Harvest Ales Suck
Based on my experience, harvest ales are hard to do. You’re brewing with hops you know nothing about, other than what you can smell. Many that I have had suffer from a tendency to taste “grassy” because you’re putting what amounts to a fresh vegetable in your beer.
Many harvest ales I’ve tried are unbalanced toward maltiness/sweetness. Dealing with dried, pelletized hops, it’s easy to think, “Oh, I put twice as many hops as normal in this beer, it’ll be fine.” But I heard Rodger Davis talk about a conversation with Vinnie Cilurzo. The summary was that you need to use 4-6 times the amount of hops you normally would.
Based on that conversation, I decided that I would just go for it and use more hops than seemed prudent. How did it turn out? You’ll have to listen to find out.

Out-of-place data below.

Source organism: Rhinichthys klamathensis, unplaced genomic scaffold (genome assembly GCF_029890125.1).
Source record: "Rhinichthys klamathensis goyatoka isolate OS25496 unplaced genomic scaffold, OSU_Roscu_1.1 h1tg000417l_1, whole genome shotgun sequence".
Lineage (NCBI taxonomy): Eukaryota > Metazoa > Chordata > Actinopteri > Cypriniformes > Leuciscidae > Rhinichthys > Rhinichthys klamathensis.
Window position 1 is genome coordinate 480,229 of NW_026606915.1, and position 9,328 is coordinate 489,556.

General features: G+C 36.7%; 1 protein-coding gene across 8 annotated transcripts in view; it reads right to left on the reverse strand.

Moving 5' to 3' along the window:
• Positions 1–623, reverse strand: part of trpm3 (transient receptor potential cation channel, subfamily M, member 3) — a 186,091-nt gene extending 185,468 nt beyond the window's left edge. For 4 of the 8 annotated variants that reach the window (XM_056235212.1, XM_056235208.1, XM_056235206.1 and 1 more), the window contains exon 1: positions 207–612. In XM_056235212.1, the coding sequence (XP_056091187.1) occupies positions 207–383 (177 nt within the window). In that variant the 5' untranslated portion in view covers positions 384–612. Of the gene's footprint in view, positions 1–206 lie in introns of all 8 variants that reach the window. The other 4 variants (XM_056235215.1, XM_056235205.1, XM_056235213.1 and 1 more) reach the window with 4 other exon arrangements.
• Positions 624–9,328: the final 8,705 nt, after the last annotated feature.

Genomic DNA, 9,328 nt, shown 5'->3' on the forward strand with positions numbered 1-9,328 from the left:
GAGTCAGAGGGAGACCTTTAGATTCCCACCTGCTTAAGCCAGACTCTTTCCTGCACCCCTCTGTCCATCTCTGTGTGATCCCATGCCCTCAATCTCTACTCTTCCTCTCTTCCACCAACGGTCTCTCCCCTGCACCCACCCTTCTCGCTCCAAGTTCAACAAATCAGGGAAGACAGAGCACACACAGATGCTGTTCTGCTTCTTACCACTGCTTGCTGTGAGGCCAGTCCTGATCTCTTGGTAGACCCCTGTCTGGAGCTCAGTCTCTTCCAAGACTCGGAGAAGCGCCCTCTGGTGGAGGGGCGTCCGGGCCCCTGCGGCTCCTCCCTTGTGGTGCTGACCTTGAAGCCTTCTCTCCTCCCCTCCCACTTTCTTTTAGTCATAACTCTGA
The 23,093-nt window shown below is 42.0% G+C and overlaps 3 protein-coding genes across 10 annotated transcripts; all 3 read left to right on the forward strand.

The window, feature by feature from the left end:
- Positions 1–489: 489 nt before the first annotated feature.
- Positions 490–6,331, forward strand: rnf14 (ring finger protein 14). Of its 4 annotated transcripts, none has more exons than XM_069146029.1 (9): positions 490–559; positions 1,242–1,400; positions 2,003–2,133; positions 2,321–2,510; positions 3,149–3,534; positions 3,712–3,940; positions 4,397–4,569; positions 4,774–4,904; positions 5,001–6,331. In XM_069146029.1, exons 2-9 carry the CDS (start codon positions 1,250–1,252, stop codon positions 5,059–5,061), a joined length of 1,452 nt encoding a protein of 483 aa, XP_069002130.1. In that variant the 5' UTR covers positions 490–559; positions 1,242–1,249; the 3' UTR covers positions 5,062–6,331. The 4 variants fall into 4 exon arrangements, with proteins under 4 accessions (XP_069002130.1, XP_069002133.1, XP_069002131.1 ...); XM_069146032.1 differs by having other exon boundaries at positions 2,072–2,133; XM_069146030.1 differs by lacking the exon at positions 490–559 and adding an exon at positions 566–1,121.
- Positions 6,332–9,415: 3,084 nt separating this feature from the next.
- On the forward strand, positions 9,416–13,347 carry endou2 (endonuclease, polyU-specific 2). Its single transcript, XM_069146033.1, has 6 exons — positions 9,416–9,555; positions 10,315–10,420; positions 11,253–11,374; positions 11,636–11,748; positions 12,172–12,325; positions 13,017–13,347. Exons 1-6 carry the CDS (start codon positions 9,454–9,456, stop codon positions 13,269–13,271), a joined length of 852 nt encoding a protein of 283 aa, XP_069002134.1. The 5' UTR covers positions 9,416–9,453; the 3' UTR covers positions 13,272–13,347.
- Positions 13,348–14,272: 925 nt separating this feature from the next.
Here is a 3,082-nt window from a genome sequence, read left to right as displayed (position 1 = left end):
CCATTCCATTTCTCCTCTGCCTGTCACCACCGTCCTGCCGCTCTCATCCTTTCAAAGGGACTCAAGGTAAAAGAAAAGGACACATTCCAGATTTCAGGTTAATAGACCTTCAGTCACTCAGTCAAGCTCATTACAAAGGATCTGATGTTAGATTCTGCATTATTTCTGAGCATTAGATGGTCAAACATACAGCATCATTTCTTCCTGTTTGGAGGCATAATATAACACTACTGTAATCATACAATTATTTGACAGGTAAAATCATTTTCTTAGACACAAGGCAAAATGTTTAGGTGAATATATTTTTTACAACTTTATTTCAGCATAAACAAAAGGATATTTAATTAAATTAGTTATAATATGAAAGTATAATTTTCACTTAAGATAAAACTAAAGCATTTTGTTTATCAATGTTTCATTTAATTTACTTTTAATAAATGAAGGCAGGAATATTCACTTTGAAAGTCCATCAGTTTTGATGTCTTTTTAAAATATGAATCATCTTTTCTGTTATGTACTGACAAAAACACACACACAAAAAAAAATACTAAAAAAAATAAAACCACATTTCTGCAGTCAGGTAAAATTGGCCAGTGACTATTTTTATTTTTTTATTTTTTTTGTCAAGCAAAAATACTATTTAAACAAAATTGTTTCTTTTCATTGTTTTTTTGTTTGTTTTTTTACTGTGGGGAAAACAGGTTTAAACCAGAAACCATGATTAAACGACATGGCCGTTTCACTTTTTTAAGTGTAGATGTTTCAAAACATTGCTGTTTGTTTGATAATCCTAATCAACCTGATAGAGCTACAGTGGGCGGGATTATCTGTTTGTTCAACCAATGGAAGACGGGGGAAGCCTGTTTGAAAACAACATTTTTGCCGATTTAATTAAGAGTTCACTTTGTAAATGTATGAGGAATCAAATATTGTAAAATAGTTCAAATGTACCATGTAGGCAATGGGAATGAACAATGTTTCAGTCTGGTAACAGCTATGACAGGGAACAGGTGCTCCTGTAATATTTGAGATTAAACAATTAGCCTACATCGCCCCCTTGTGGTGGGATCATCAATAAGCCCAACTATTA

Back in episode #25, I talked about the process I used to make my first harvest ale. Here’s the recipe I used:
For an 11-gallon batch at approximately 70% efficiency:
- 12 pounds pale 2-row
- 6 pounds dark Munich
- 1 pound special B
- 6 ounces crystal 10 L
Mash for 1 hour at 152 Fahrenheit
- 11 ounces homegrown, fresh cascade hops (60 min)
- 11 ounces homegrown, fresh cascade hops (15 min)
- 11 ounces homegrown, fresh cascade hops (0 min)
Original Gravity: 1.041
Final Gravity: 1.006
Interview with Roger from Faction brewing referenced in this episode.